I am trying to plot the stroboscopic map of the classical kicked rotor, which is characterized by the equations: $$p_{n+1} = p_n - \frac{dV}{dx}|_{x=x_n}$$ $$x_{n+1} = x_n +p_{n+1}$$ where $x_n$ is on a ring of radius $1/(2\pi)$ and $V = -\frac{K}{(2\pi)}\cos(2\pi x)$

What I did was I took a random $(x_0, p_0)$ in the range $(0,1)$ for both $(x, p)$ initially, then calculated $(x_1, p_1)$ where I checked if $x>1 \text{ or }x<0$ and changed the $x$ value such that it lies in the bound $[0, 1]$, I continued this for a fixed number of times say 1000. Note: I didn't do anything for $p$ since there are no constraints on $p$.

I am getting satisfactory results for $K = 0.5$, near-integrable region, and $K = 3.5$ mixed region but for $K=8$, which is the chaotic region. I am not getting the required result.

Can anyone tell me where my approach is wrong? Any link to reference material would be beneficial.

$$K = 0.5$$


$$K = 3.5$$


$$K = 8$$


As seen in the $K = 8$ case, it should be chaotic, and the dots should fill the entire space, but the dots are loosely packed.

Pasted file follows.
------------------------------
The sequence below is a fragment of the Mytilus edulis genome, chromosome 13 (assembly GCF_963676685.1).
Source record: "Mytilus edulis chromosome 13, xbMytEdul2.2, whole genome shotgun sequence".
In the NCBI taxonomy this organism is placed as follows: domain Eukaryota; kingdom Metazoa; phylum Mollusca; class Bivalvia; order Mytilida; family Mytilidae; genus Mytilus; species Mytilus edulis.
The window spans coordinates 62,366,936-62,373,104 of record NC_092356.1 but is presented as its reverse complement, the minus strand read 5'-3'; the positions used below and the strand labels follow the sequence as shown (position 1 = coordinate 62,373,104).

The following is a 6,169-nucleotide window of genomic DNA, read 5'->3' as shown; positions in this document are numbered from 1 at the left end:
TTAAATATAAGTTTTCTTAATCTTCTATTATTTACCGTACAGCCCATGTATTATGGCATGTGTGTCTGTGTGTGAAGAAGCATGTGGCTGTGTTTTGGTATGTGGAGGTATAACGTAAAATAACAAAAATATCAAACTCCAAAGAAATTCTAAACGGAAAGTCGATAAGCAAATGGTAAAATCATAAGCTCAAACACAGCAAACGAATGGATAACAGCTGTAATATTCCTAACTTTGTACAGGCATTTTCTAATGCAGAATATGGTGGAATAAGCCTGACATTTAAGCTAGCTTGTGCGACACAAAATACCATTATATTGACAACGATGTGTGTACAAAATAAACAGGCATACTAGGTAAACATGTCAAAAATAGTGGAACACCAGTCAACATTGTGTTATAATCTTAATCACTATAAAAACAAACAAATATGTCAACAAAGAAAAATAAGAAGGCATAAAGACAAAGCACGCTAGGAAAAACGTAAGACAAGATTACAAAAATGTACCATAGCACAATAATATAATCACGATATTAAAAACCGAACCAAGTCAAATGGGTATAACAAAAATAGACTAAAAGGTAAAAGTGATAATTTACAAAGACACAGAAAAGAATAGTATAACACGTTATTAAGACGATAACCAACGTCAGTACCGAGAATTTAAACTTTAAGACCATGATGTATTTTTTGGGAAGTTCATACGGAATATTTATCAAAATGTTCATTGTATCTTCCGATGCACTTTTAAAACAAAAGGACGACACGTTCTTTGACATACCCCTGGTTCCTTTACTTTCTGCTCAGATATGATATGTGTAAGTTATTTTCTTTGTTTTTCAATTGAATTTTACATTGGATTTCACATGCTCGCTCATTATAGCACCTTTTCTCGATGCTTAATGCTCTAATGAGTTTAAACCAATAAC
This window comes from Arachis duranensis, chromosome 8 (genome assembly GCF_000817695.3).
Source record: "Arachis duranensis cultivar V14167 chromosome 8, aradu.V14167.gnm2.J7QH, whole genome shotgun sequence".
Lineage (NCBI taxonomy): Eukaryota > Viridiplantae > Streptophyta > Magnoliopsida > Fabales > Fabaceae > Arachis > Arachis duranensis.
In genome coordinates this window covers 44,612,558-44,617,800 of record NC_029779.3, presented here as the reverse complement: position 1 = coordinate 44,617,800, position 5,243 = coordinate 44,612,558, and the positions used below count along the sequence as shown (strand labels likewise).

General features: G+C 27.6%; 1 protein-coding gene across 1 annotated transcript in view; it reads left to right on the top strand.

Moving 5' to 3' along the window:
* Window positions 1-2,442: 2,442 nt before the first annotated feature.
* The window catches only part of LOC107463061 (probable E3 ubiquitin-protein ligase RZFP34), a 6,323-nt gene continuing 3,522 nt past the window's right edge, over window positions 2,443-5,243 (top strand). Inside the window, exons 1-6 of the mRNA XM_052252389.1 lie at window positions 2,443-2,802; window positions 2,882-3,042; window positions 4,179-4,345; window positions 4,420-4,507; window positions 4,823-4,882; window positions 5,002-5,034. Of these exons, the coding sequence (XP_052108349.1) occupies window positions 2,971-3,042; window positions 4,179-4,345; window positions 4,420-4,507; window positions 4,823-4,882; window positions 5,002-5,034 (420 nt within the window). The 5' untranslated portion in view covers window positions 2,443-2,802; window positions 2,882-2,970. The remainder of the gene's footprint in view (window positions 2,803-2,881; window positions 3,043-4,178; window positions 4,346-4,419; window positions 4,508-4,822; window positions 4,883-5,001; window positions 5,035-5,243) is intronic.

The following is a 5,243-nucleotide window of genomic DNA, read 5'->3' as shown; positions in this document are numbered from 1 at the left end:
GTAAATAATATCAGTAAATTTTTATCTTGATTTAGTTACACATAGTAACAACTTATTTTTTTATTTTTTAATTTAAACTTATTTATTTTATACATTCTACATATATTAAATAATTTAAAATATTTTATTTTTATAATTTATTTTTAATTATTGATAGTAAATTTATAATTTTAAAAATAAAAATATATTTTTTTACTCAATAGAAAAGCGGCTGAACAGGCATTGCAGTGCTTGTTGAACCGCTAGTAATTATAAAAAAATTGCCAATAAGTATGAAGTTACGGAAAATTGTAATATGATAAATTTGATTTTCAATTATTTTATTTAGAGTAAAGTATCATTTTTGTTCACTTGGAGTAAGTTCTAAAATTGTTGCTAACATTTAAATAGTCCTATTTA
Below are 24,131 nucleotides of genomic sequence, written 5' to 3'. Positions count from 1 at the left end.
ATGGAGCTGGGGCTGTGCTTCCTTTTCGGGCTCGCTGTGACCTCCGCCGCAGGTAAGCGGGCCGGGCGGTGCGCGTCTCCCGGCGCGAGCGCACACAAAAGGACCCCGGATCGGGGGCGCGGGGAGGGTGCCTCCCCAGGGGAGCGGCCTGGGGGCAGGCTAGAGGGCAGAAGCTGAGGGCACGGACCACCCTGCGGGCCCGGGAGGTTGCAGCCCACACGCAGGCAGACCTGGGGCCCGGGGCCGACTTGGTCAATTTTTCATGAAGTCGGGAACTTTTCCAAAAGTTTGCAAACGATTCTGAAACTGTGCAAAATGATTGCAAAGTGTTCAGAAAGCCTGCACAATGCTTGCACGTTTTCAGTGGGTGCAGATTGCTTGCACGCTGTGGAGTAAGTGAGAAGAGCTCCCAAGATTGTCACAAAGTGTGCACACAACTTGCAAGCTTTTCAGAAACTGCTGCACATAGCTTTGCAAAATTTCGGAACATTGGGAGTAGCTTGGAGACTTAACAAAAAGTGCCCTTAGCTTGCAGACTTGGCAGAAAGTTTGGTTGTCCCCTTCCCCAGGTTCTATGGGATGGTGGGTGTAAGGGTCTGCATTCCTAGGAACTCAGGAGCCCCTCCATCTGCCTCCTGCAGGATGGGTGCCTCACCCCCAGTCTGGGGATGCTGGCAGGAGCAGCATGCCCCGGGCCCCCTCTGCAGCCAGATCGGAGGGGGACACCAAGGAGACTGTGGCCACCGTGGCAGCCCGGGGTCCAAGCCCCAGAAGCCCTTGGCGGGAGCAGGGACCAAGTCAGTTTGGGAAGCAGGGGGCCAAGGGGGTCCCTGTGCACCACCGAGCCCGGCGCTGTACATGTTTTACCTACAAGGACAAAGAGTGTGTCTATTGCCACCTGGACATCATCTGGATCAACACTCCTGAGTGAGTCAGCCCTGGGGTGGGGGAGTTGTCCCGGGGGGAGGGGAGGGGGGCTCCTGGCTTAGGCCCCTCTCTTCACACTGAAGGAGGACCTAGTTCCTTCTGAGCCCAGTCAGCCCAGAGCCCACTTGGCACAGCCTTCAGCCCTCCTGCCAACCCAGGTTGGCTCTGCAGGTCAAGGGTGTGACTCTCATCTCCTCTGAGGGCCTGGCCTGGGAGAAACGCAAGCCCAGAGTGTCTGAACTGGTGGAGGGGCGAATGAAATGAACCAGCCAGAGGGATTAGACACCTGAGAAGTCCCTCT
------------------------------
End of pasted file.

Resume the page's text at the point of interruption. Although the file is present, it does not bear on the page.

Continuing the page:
1 Answer 1


For the less perturbed system, the KAM curves limit the diffusion of the orbits which therefore remain in the region plotted, whereas for the strongly chaotic case they're free to diffuse to higher values of $|p|$.

But the system has a symmetry, as described by its Wikipedia entry (my emphasis):

$p_{n}$ is not periodic as in the standard map. However, one can directly see that two rotators with same initial angular position $\theta_{0}$ but shifted dimensionless momentum $p_{0}$ and $p_{0}+2\pi l$ (with $l$ an arbitrary integer) will have the same exact stroboscopic dynamics, but with dimensionless momentum shifted at any time by $2\pi l$ (this is why stroboscopic phase portraits of the kicked rotator are usually displayed in a single momentum cell $p\in [-\pi ,\pi]$).

as well as in Scholarpedia:

Due to the periodicity of $\sin x$ the dynamics can be considered on a cylinder (by taking $x \mod 2\pi$) or on a torus (by taking both $x,p\mod 2\pi$).

So, unless you're investigating, say, momentum diffusion, you're also free to keep $p$ bounded to $[0,1]$ for your plots, and the highly chaotic orbits will be dense as expected.


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